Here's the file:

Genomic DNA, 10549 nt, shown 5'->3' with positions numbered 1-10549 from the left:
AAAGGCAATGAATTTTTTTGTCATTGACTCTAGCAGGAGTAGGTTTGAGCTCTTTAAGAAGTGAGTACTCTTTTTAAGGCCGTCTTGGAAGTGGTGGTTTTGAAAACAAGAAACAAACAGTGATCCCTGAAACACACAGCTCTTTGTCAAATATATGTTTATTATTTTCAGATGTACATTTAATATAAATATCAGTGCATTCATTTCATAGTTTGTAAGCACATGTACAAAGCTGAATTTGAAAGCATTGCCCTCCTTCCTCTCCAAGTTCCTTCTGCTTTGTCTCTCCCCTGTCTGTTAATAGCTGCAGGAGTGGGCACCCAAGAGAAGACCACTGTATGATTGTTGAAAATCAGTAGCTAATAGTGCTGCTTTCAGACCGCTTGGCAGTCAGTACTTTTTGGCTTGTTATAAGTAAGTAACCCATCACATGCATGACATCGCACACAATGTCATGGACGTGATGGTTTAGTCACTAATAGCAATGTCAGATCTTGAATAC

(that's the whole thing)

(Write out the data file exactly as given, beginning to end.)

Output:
Genomic DNA, 10549 nt, shown 5'->3' with positions numbered 1-10549 from the left:
AAAGGCAATGAATTTTTTTGTCATTGACTCTAGCAGGAGTAGGTTTGAGCTCTTTAAGAAGTGAGTACTCTTTTTAAGGCCGTCTTGGAAGTGGTGGTTTTGAAAACAAGAAACAAACAGTGATCCCTGAAACACACAGCTCTTTGTCAAATATATGTTTATTATTTTCAGATGTACATTTAATATAAATATCAGTGCATTCATTTCATAGTTTGTAAGCACATGTACAAAGCTGAATTTGAAAGCATTGCCCTCCTTCCTCTCCAAGTTCCTTCTGCTTTGTCTCTCCCCTGTCTGTTAATAGCTGCAGGAGTGGGCACCCAAGAGAAGACCACTGTATGATTGTTGAAAATCAGTAGCTAATAGTGCTGCTTTCAGACCGCTTGGCAGTCAGTACTTTTTGGCTTGTTATAAGTAAGTAACCCATCACATGCATGACATCGCACACAATGTCATGGACGTGATGGTTTAGTCACTAATAGCAATGTCAGATCTTGAATAC